Those of you that have noticed the "Ethics on Screen" feature in our business ethics book, or that have come across the film series, Doing the Business that we were involved in starting up at Nottingham, will be well aware of our interests in exploring corporate responsibility issues at the movies. With the awards season in full swing, and Oscar night less than a week away, we thought we would reflect on a few of the films that have been released in the last year that have addressed business ethics issues in one way or another. Here, for starters, are four of our favourites...
There Will Be Blood
First up, and top of many people's list come Oscar time, is this quirky epic about the early days of the oil industry in the US. Tracing the fortunes of the oil man Daniel Plainview (played by Daniel Day-Lewis), the film provides a fascinating account of the emergent social compact wrangled out between industry and the local community. Day-Lewis plays a hard-grafting, hard bargaining, and ultimately hard headed prospector who pushes the ethical line in his somewhat underhand negotiations for drilling rights. But in an early manifestation of what some might recognise now as a shaky form of CSR, albeit of a decidely self-interested variety, Plainview's investment in the community sees one small town start to flourish as a result of its oil reserves, with a new church and other infrastructure coming to the once impoverished community. Most notable here is the battle between capitalism and religion that frames the film, as Plainview fights against the local preacher for power, control, and for the rich rewards from the precious resources that we are still fighting over today. In the end, it has to be said that the film's message, if it has one, about corporate responsibility is rather opaque. But there is lots of fun to be had poring over some of the allegories, especially at a time when companies such as ExxonMobil and Shell are breaking profitability records on both sides of the Atlantic, and when issues of oil, religion, and capitalism continue to dominate the debate about the war in Iraq.
Another Oscar nominated feature, this time staring George Clooney as a fixer in a corporate law firm. Here's what Warner Brothers say this one is about - as you can see, it is classic business ethics territory:
"...Michael Clayton is an in-house fixer at one of the largest corporate law firms in New York. A former criminal prosecutor, Clayton takes care of Kenner, Bach, & Ledeen's dirtiest work at the behest of the firm's co-founder, Marty Bach. Though burned out and hardly content with his job as a fixer, his divorce, a failed business venture, and mounting debt have left Clayton inextricably tied to the firm. At U/North, meanwhile, the career of litigator Karen Crowder rests on the multi-million dollar settlement of a class-action suit that Clayton's firm is leading to a seemingly successful conclusion. But when Kenner Bach's brilliant and guilt-ridden attorney Arthur Edens sabotages the U/North case, Clayton faces the biggest challenge of his career and his life...."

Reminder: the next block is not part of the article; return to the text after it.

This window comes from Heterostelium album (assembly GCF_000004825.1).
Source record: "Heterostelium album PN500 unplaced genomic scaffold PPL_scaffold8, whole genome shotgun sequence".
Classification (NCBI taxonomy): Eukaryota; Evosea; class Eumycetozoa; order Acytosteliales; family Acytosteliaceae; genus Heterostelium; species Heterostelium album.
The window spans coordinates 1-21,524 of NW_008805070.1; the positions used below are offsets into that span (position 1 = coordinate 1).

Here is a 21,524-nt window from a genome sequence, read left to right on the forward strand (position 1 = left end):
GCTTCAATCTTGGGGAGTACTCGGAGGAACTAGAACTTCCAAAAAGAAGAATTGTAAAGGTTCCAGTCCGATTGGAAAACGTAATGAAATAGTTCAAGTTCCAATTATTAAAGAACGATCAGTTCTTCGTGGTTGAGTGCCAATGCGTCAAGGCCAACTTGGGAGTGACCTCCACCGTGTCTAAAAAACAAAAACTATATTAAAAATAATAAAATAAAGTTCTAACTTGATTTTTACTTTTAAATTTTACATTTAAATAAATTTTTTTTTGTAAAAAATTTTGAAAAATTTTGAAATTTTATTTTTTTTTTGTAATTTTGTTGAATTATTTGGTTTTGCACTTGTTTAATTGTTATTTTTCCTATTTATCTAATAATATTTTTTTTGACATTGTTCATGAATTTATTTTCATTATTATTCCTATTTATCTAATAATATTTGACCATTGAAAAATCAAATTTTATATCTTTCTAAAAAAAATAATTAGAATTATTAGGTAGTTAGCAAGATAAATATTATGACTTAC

Like many films before it, including movies such as The Insider, Boiler Room,and Glengarry Glen Ross, Michael Clayton is all about how our personal ethics intertwine with the harsh realities of corporate ethics, and the choices we sometimes have to make in navigating between them.
Up the Yangtze
When programming the 'Doing the Business' series, we always struggled to find good quality Asian movies that dealt seriously with business ethics issues. With rapid economic transformations in India, China, and elsewhere though, a number of excellent movies have started to come out that chart some of these developments. Up the Yangtze is one of these - a sharly observed documentary about a luxury tour boat on the famous Chinese river that provides us with a unique view of the massive Three Gorges megadam project. The film traces the experiences of one of the workers on the boat and her role in the Chinese 'economic miracle'. Assembling insights from villages flooded by the dam project, the burgeoning tourist trade, and the brash urban elite, the movies provides a kaleidescopic view of a country undergoing enormous social and economic transformation - and the ethical issues and problems that inevitably come in their wake.
It's a Free World
Many of Ken Loach's films have provided a harsh but realistic picture of those at the bottom of the economic pile - the immigrant cleaners (Bread and Roses), railworkers (The Navigators) and others that are invariably the losers in the casino of capitalism. His latest, It's a Free World, explores the underworld of migrant workers in London, and the firms that recruit them. It focuses on Angie, a hardworking and determined recruiter who has suffered some some of the injustices of the flexible labour market herself, and is now to prove a point by starting up on her own. As Loach's film production company, Sixteen Films, puts it:
"... Angie sets up a recruitment agency with her flat-mate Rose, working in a twilight zone between gangmasters, employment agencies and the migrant workers they place. This is a tale set against the reality of the Anglo Saxon miracle of flexible labour, globalisation, double shifts and lots of happy, happy, happy consumers: Us."
It is not, it has to be said, a happy film. But as a gritty, realistic, and clear sighted view of a slice of the labour market that most of us rarely catch much of a glimpse of, it is hard to beat.